Colleges unite for fee hikes


By Daniella Molina

East Los Angeles College students will have the chance to participate in a state-wide event called “Hands Across California” on April 17.

The event will consist of approximately 1.5 million people holding hands across the state to protest the fee increases in higher education and raise funds for scholarships to benefit Californians attending community colleges.

The purpose is to illustrate the value of California community colleges in a demonstration that will bring together millions.

The California Community College system is the largest system in the world, consisting of 112 colleges in 72 districts serving 3 million students.

The state’s fiscal crisis and deep budget cuts have led officials to increase student enrollment fees.

A CCC chancellor’s office report featured figures that show that fees increased from $11 to $18 from 2003 to 2004 and then from $18 to $26 from 2005 to 2006.

The increase in fees and budget cuts resulted in a dramatic drop of student enrollment of approximately 230,000-315,000 students and a loss of 12,000 course sections.

“Our experience indicates that a fee increase drives away students and that for a fee increase to achieve its goal it must be moderate,” said CCC Vice Chancellor Terri Carbaugh.

Between 2008 and 2009, then-Governor Arnold Schwarzenegger signed the state budget, making cuts to community colleges that led to even more programs and classes being cut.

A proposed fee increase beginning July 2011 would increase fees from $26 to $36 per unit.

Although many community college students currently receive Pell Grants, Cal grants and fee waivers to help them pay for fees, these aid programs will not leverage additional federal aid for students.

“The Pell Grant won’t increase as the result of the state taking action to increase fees.

“Community college students will have less money available to cover other educationally related expenses such as textbooks,” said  Carbaugh.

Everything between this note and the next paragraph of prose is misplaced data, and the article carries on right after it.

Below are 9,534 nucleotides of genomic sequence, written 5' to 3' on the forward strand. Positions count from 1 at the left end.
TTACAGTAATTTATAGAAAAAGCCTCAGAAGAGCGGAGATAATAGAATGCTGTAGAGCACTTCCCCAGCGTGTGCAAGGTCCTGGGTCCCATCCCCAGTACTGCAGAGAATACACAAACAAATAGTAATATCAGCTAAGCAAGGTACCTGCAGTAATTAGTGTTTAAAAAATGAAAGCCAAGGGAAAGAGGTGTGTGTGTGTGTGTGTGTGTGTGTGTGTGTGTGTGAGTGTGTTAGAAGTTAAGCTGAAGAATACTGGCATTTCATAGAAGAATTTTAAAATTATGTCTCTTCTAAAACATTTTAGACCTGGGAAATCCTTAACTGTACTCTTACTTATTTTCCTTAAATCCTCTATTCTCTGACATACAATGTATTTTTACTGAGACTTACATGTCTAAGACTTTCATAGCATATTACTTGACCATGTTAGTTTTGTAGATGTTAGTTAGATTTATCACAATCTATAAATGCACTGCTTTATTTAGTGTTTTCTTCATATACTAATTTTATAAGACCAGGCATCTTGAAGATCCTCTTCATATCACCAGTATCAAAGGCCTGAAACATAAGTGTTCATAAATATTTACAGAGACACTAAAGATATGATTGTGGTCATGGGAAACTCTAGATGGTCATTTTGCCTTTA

While the state struggles to find a financial antidote, “Hands Across California” is reaching to students who are interested in taking a stand.

Event partner Ken Kragen, architect of “We Are The World,” “Hands Across America” and “NetAid,” set out with the CCC Foundation to raise funds and awareness benefiting the CCC Scholarship Endowment.

“Hands Across California” has a number of high profile members participating towards the success of the state wide spectacle.

Los Angeles mayor Antonio Villaraigosa, an ELAC alumnus, will participate in the event.

Other hands also to be extended will be those of legendary record producer Quincy Jones, Billboard chart-topping band Hootie and the Blow Fish, TV personalities Suzanne Whang from “House Hunters” and recently-added award-winning comedian George Lopez from “Lopez Tonight.”

The “On Board” list continues with several community leaders, activists and award-winning actors, such as the first African-American woman speaker of the California assembly, Karen Bass, along with Tony-award winning actor Ben Vereen and actress Michelle Lee. and are also contributing in the monumental movements.

Both organizations are developing online applications for participants to view the “Hands across California” route.

The route will be a continuous loop from north of Sacramento across to the Bay Area, around the Peninsula, down the Central Coast, through Los Angeles and Orange County to San Diego, back up through Orange County and the Inland Empire, through the Central Valley and back to Sacramento.

All ELAC student clubs have united to support this event and strongly encourage  other students, faculty, family and friends to join the movement toward a better future for students, the state and the generations to come.

Elans interested in joining hands and standing together can go to to register for the event.


This article has 3 Comments

  1. I am coming from Germany, but Austria is the neighbour. So, I am embarrassed a little how Schwarzenegger had behaved. Right now I’ve read there is no marriage contract. The divorce provides to Maria Shriver some huge cash. In truth, she’s got plenty of of it.

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